In Game 1 of the Portland-Denver series, the Blazers put together a complete performance, headlined by Damian Lillard but with a number of players joining him in double figures to round out a thorough victory to swipe homecourt. In Game 2, Denver reversed those fortunes with an outstanding effort, headlined of course by the presumptive MVP in Nikola Jokic, but getting far better contributions overall from the rest of the team in a 128-109 win to even things at 1-1.
Jokic was outstanding from the jump, scoring 25 in the first half (38 for the game), and just dominating whatever matchup came his way, whether Jusuf Nurkic, Enes Kanter, or when Portland was silly enough to switch, a smaller defender. Denver ran out to an early double digit lead and threatened to run away with a blowout in a similar manner to the early game in Milwaukee, but Damian Lillard refused to let that happen, hitting a playoff record tying eight threes in the first half for 32 points.
25 points, 10-12 SHOOTING for Joker.
32 points, 8 THREES for Dame.
Ready for the 2nd half on TNT? 🍿🍿🍿 pic.twitter.com/gvEOwrkLgL
— NBA (@NBA) May 25, 2021
The star duel in the first half was sensational, but as the game wore on in the second half it devolved into a chippy, whistle-fest best exemplified by the fact that the foul calls go their own graphic midway through the fourth.
There’s been so many fouls in Blazers vs. Nuggets tonight that they’re getting their own graphic pic.twitter.com/KIf7bbnMRP
— Dime (@DimeUPROXX) May 25, 2021
Through it all, Denver was able to stay on top thanks to Jokic’s brilliance and a much more well-rounded overall game offensively as a team. After having just one assist in Game 1, Jokic had five in Game 2, figuring out how to orchestrate the offense out of single coverage as his teammates did better to work off the ball to get open rather than simply relying on him to pass them open out of doubles. Five others finished in double figures, led by Michael Porter Jr’s 18, and it was just a tremendous adjustment to what had been a good Blazers game plan in Game 1.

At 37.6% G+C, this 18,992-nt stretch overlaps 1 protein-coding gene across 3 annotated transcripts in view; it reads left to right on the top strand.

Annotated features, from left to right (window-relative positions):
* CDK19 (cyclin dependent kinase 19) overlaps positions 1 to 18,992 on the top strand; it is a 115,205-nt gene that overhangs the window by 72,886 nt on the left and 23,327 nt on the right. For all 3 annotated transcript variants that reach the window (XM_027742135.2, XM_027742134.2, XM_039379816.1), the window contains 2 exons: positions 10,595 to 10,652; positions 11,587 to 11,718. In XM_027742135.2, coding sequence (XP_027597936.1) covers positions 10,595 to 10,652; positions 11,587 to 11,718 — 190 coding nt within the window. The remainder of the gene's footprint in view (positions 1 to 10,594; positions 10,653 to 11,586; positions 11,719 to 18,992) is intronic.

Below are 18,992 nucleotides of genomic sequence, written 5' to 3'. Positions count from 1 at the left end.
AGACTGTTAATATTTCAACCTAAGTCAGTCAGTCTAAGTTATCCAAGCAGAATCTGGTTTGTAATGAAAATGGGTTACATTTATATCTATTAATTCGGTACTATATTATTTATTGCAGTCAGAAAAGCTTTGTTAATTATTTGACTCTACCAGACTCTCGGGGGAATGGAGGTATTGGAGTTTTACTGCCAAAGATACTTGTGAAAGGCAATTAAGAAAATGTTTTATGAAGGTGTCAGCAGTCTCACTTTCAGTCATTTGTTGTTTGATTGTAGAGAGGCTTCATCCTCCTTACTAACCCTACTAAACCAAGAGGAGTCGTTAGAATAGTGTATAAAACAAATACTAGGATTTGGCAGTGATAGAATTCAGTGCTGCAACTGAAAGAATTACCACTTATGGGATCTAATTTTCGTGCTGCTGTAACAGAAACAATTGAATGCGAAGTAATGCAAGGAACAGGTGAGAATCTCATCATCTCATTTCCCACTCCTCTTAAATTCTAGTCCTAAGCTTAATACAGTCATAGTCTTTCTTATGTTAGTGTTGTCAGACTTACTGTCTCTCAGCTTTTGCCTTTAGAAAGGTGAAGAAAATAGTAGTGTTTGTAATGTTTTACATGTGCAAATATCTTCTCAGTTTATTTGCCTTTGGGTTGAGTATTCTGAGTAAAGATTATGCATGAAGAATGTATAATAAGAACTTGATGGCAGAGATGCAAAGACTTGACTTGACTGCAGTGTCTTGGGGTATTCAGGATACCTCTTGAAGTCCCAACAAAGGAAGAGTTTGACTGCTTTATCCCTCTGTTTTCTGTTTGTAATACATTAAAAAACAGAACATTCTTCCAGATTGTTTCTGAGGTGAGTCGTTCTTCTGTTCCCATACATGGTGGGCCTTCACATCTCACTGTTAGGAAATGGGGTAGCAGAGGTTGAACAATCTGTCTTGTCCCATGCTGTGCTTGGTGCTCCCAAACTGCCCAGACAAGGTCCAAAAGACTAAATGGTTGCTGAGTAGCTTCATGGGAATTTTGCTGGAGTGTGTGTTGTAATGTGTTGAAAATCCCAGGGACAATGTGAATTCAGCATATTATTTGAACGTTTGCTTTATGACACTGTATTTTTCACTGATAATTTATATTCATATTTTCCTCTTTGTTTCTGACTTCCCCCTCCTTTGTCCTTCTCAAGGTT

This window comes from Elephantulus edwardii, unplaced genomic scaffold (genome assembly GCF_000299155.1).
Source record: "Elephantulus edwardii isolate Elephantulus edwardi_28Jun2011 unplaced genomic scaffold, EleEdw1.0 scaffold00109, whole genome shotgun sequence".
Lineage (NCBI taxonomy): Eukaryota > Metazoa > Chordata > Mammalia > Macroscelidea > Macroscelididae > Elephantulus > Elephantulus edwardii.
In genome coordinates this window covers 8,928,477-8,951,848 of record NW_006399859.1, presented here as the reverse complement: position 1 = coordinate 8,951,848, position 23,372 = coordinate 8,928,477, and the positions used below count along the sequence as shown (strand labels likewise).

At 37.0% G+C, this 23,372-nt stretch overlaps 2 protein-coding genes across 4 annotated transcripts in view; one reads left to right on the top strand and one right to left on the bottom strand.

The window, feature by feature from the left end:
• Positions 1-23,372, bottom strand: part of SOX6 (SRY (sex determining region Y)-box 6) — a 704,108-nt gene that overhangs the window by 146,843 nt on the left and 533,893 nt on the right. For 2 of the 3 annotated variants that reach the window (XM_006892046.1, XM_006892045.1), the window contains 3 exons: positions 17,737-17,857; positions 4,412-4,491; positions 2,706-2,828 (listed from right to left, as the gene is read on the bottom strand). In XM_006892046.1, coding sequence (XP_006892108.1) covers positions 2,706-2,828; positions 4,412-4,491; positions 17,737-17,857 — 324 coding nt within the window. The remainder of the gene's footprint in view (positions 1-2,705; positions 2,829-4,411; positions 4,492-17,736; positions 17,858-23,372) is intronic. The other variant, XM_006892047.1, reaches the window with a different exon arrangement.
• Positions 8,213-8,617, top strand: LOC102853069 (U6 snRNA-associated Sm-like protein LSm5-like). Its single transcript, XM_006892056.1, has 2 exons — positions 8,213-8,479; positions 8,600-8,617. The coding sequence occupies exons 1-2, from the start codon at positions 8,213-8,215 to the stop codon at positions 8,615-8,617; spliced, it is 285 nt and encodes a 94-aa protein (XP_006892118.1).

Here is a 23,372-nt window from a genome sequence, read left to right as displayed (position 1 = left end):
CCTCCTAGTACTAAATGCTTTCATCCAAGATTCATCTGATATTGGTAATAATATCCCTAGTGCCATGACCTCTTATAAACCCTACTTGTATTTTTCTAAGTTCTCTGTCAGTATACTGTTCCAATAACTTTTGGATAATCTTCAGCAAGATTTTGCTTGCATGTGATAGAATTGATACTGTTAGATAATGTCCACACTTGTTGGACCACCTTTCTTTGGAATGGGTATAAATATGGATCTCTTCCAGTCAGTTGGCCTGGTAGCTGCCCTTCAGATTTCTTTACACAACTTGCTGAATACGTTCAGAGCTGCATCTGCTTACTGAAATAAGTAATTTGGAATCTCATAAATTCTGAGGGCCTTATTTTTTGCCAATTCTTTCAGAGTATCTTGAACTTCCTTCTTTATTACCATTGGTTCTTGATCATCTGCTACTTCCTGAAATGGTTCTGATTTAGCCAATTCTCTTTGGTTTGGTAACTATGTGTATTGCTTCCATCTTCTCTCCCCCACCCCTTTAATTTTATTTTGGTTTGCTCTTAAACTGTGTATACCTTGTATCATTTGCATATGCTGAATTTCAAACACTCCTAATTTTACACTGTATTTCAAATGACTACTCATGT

On the other side, the Blazers just seemed like a frustrated team outside of Lillard’s first half outburst, as he finished with 42 points while only CJ McCollum (21) and Norman Powell (15) reached double figures around him. Nurkic fouled out in the early fourth quarter and while there were certainly some questionable calls — like this flagrant assessed to McCollum — their inability to establish a rhythm was not just an issue of officiating interrupting the game but Denver doing a much better job defensively.
The icing on the cake for the Nuggets came late in the fourth on this give-and-go between Jokic and Campazzo, who went between McCollum’s legs on the bounce pass to set up the MVP for a layup.
The series now shifts back to Portland tied 1-1, with almost identical game flows to the first two games, just on different sides. In Game 1, it was the Blazers letting Jokic go off but not letting him get anyone else involved that stymied the Denver offense. In Game 2, Lillard went thermonuclear, but once Denver adjusted with Aaron Gordon on him, the rest of the Blazers seemed unable to shift out of “watch Dame carry us” mode and couldn’t keep up with a Nuggets offense that was running much better around Jokic.
Game 3 will offer some insights into what the next steps are for each team in adjusting to what the others are doing. There’s a familiarity between the two teams and coaches that lends itself to a lot of these game-to-game counters and then counters to counters, and while it hasn’t produced the drama of some of the other series, it figures to be a fascinating matchup going forward.